We arrived and caught another bus to a place called 鳥羽 (Toba), specifically to stay at the Toba Seaside Hotel, located on a bay filled with islands. It was late afternoon when we arrived, and the scenery was gorgeous. The hotel was a 旅館 , or Japanese-style hotel, meaning the rooms had tatami flooring and a low table for eating, which was moved before bedtime by the housekeeping staff and replaced with futon and bedding normally stored in a closet. The four guys were in one room, while the girls occupied the next room over. We ditched our stuff and enjoyed the view for a while before heading out for dinner in our honor. We’d been encouraged to wear the yukata provided for us, but since I’m bad at sitting on the floor, I’d have ended up revealing too much, while the girls chose to wear their street clothes, so only the other three guys wore them. Dinner was in a room just for us, and it was a Japanese feast comprised of seafood, vegetables, and tofu fit for nobility (with a large bottle of Kirin beer for those of us who wanted one). Of course, I didn’t like everything in the dinner, but I damn sure tried my best to eat every bite of it. This meal was pretty big, and they brought us a couple more small dishes, so I was unable to finish everything like I’d done with the last two traditional meals simply because of the volume. When we were finished, the hostess offered us the use of a karaoke machine, but they had no songs I wanted to sing (and few that I knew at all).

After dinner, I looked for the pay phones so I could coordinate the following day’s visits with my Japanese friends. It took some doing (Hachiko was working, so I only got his voice mail), but we worked out a schedule. I realized afterward that I had the room key, so I started to look for my roommates. While doing so, I ran across a drunk man in the hallway, face painted with cat whiskers, cheeks rouged. Obviously a businessman at some party, especially since some of his coworkers came along. He apologized, saying he was an adult, but I told him I understood, and not to worry. He seemed vaguely embarrassed, but I assured him it was fine, and eventually said (in Japanese), “Sometimes, it’s best to screw around.” The guy’s face lit up, and he called to his coworkers, “He understands!” He seemed grateful, as did one of the office ladies with him, and we parted ways. Soon after, I found my roommates and handed off the key.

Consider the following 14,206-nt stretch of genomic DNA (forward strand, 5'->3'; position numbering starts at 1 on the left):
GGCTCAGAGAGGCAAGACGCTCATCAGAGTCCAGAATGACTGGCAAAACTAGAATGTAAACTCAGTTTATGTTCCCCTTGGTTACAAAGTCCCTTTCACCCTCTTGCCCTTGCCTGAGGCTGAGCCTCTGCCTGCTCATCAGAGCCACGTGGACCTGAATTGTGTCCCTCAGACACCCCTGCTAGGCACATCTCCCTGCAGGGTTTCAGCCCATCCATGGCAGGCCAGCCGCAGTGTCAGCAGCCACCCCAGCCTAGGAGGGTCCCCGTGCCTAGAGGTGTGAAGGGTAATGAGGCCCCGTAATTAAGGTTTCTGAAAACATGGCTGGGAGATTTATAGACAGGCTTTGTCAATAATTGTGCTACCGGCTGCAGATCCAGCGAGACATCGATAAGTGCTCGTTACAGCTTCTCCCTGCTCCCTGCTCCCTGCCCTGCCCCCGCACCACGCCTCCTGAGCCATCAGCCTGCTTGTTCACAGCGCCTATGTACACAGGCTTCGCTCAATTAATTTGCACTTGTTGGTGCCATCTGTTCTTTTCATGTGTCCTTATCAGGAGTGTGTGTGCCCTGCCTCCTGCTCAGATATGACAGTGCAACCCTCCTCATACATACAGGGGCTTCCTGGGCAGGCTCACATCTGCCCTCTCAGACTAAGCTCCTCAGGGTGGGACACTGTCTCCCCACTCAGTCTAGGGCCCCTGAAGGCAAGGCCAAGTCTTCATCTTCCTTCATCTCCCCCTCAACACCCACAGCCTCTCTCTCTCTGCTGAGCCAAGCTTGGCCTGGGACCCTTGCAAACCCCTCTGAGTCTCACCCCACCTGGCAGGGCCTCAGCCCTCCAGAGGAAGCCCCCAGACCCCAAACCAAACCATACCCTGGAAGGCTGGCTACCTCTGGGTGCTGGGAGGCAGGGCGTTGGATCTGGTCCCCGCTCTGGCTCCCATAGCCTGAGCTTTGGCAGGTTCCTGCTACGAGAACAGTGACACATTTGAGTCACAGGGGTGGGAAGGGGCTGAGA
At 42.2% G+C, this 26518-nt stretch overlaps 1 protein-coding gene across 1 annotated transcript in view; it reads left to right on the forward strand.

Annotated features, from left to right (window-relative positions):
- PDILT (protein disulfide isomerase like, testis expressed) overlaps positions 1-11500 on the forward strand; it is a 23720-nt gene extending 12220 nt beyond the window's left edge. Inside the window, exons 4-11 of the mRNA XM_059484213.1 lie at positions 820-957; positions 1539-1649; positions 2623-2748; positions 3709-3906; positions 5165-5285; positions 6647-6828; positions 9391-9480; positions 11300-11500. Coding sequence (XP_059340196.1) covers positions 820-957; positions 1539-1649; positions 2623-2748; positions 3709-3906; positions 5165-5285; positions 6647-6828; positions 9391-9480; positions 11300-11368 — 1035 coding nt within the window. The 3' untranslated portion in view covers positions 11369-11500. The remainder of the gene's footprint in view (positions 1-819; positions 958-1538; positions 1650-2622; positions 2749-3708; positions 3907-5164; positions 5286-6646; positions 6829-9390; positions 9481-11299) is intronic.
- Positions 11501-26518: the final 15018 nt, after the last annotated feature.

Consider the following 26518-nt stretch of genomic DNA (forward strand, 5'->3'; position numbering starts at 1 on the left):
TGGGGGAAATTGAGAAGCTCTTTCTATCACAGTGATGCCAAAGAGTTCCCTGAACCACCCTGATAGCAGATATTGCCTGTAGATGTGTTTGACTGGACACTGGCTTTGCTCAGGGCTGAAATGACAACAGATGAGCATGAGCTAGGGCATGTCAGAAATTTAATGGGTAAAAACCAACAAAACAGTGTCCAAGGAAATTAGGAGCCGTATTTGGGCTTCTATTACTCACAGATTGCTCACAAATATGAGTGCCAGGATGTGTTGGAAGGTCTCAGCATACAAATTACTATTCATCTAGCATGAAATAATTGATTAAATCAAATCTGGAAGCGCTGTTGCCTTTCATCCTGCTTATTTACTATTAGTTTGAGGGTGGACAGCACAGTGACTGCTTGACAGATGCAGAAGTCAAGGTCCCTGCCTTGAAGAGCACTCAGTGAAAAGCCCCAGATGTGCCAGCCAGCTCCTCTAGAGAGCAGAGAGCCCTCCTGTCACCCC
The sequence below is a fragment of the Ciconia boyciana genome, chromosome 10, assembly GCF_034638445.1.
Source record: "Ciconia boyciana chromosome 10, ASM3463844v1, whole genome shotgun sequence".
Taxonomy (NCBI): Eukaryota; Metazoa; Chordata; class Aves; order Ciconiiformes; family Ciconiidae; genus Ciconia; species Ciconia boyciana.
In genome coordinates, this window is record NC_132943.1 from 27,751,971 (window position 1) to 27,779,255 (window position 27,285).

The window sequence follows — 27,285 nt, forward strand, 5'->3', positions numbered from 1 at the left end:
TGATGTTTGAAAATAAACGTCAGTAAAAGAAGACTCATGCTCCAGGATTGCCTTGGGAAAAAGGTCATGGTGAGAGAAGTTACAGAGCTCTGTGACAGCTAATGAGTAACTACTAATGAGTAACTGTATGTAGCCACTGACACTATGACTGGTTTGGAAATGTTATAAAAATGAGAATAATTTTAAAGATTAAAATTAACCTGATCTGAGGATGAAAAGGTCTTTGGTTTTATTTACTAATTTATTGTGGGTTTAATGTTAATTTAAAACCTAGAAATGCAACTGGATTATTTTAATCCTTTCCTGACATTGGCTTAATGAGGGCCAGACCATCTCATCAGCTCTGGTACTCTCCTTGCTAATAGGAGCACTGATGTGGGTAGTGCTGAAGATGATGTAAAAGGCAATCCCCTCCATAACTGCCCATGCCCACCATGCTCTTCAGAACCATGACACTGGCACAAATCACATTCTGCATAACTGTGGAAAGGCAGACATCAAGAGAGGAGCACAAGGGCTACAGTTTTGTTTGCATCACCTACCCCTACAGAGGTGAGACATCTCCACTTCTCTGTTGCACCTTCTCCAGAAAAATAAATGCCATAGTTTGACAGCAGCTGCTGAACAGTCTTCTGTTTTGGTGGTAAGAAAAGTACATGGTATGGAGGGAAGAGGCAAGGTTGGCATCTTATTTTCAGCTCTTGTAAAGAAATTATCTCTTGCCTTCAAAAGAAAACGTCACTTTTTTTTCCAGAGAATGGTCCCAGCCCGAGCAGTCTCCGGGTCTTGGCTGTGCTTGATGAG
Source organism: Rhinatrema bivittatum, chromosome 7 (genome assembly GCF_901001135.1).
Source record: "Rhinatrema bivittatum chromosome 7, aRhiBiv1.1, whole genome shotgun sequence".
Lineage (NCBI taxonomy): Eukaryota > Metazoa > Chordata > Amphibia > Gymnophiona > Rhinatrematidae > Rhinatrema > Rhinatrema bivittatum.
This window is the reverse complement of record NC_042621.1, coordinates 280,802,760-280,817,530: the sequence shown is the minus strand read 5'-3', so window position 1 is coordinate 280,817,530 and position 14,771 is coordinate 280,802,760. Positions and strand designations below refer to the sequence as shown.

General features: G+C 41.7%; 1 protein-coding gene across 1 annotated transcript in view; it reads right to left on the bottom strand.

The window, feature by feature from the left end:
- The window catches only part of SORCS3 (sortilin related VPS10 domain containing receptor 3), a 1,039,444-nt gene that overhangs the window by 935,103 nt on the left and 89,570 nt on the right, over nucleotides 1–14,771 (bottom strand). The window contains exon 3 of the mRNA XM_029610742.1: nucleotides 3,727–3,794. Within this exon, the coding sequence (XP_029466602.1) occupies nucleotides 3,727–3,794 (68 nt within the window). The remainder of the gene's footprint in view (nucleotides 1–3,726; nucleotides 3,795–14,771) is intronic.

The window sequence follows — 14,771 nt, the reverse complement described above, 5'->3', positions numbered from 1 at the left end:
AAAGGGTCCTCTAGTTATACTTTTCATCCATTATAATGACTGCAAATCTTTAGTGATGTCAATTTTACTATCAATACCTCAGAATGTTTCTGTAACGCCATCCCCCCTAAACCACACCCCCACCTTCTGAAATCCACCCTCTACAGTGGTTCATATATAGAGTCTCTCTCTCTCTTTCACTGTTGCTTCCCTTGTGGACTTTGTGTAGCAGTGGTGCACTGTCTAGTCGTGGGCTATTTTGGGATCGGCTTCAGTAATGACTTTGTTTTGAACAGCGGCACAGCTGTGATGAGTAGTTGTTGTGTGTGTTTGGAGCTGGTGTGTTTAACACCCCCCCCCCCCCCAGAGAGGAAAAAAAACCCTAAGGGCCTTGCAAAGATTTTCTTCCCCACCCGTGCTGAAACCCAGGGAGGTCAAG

This was a superb hotel, really; they had an outdoor hot spring, an indoor hot-spring pool, two outdoor swimming pools (which didn’t seem to be filled for the season just yet), and a small beachside access. Warren wanted to try the beach out, so we went down to the nighttime waves to play a bit. I had no swimming gear, so I went up to my knees in the chilly water, while a few of the others dove in and romped (yes, romped). I eventually decided I’d rather try the indoor onsen, so I took my leave and went back to our room.

Because tattoos are associated with Yakuza in Japan, people with tattoos aren’t allowed in public bathing establishments, and the hotel was no exception. Four of our eight sported tattoos. There was a private bathing area they could have used, but it would have cost them, so they declined.

My first trip down to the bath house, I realized I didn’t know exactly what to do, though a pleasant gentleman just finishing up advised me of which towels I’d need and confirmed what steps were necessary first.

On my way back down (after getting my other towel), I met Warren and Heaven just coming back from the beach, and Warren said he’d be down shortly. The men’s bath house was excellent, by the way. There were shelves for your slippers, and cubbyholes with baskets to put your clothes. The lobby itself had hair dryers, combs (with a place to put used ones, likely for later sterilization and reuse), disposable razors and shaving foam, hair tonic, mirrors, a cold-water cooler, and a few chairs to sit in, plus a window that looked down on the outdoor spring. Inside, there was a large area with handheld shower heads, shampoo and rinse, soap (both bar and liquid), buckets for rinsing, and low stools to sit on, plus the pool, which was fed by a constant stream of very hot water. I sat down and washed myself throughly — which I needed, since it had been plenty humid that day — and as I was finishing, Warren came in. I slid into the pool and relaxed, feeling the muscle soreness and fatigue drain away, and Warren joined me shortly. We were the only ones in the place, so we could talk as loud as we liked. I spent maybe 10-15 minutes before exiting and rinsing off. Warren stayed behind, swimming a bit, as I made use of the lobby’s hair dryer and combs. He came out a bit later, and the two of us headed back upstairs.

After a good soak, I lay down and did the last bit of vocabulary homework for the trip, then went to bed.